Barlow, he has also found ways to monitor how much energy is being produced and how much energy is being used all over campus. Ljucevic said that while there is a lot of talk about better energy and efficiency system, Clackamas is actually doing something about it. “We do our job,” he said. While the turbine itself only provides the campus with a small amount of power, the technology we have on campus helps keep things more energy efficient. All classrooms are monitored at all times to see how much power is being utilized, what the temperature is and how much air pollution is being put out. “It affects the way we feel,” Ljucevic said. “Sometimes people have a headache or feel tired. They don’t realize it can be because of the air pollution.” The system is so advanced that classrooms can be monitored to see if a computer has been left on overnight. This information is helpful so that if a particular building consistently leaves things running they can be reminded to turn off the things they do not use. As a result, our carbon footprint is lower and the campus does not waste money on using power that did not need to be used. There is also an effort from Campus Services to be in close contact with students and staff on campus. This way, if a temperature begins to feel uncomfortable or if people consistently feel more lethargic in a certain room, things can be adjusted. “We can’t adjust it for one student,” Ljucevic said, “but if many people say something we can look into it.”

The turbine was an effort that took more than one year to accomplish and finally became a reality last spring. It now stands on top of Barlow and another blade that is used to teach students to do repairs sits in a field on campus. Though it is completely installed, the wind turbine is still an ongoing process which is hoped to be completed this year. When the project is completed there will be a kiosk available to view the power output and cost savings of the turbine. The wind turbine itself is small so it is only able to add a little bit of power to some of the lights in Barlow. The hope is that students will be able to be more educated about renewable energy. “As a student and a person who has an interest in green energy resources, I am happy to see Clackamas Community College is spearheading the effort into green energy education,” said Brandon Duval, a Clackamas student. “With the rest of the community’s help, we could lessen our dependence on foreign fuel and leave a greener, healthier future for our children.” As stated in an e-mail from Glitz, the goal of the wind turbine is to “increase overall awareness about renewable energy’s potential as is demonstrated by a working wind turbine.” He also stated that the turbine would “power a series of lights illuminating the corridor at the bottom of the outside steps on the quad side of Barlow Hall” when completed. The school is also currently designing another facility to be an alternative energy lab. This lab will be used to further teach students about renewable energy.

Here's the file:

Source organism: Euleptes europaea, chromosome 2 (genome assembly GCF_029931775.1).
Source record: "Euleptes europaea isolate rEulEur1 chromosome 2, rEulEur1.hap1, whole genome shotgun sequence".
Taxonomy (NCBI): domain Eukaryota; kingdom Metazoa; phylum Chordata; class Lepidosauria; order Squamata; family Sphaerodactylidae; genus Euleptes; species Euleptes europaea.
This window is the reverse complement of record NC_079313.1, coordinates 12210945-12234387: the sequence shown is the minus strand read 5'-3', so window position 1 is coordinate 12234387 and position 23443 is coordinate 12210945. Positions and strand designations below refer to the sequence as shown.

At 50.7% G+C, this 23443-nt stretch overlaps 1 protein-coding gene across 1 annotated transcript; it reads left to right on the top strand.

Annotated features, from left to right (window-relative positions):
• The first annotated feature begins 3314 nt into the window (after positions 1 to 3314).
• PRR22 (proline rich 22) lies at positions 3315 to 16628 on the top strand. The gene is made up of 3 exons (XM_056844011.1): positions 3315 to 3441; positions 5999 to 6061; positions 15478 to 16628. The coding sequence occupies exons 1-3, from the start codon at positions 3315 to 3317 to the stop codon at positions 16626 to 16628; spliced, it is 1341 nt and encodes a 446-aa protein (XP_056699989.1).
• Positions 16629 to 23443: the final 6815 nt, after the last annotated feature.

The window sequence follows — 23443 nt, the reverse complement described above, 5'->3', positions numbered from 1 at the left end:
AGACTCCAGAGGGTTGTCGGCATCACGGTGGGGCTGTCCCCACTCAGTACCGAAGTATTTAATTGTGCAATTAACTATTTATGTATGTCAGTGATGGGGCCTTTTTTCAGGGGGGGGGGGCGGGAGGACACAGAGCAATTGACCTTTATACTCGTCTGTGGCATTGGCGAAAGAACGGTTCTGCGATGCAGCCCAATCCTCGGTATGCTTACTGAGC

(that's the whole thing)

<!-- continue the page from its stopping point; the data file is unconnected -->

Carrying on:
Call center rings off the hook at Clackamas Community College By Pamela Hollis The Clackamas Print

sequently followed by questions about how to get to the college, what the fax number is and what day is

“Thank you for calling Clackamas Community College …” CCC has started off a new year with a new venture: a call center operated by students to assist students. Peer assistants, work study students and staff all work together to help their fellow classmates. In prior years, one person received all calls, transferring them to their appropriate extensions. This method was tedious and time consuming. With a new phone system, a more useful phone tree and the students that now absorb the volume of the calls, more work gets done and more students are served. “I am proud of it,” said Rochelle Dawn, the enrollment services call center coordinator. “Every day it gets better. Every day we learn something better.” The bulk of the questions that come in refer to students’ MyClackamas accounts. Coming in a close second are questions concerning financial aid, sub-

Erik Andersen Clackamas Print

Heather Smith answers student inquiries in the enrollment services call center.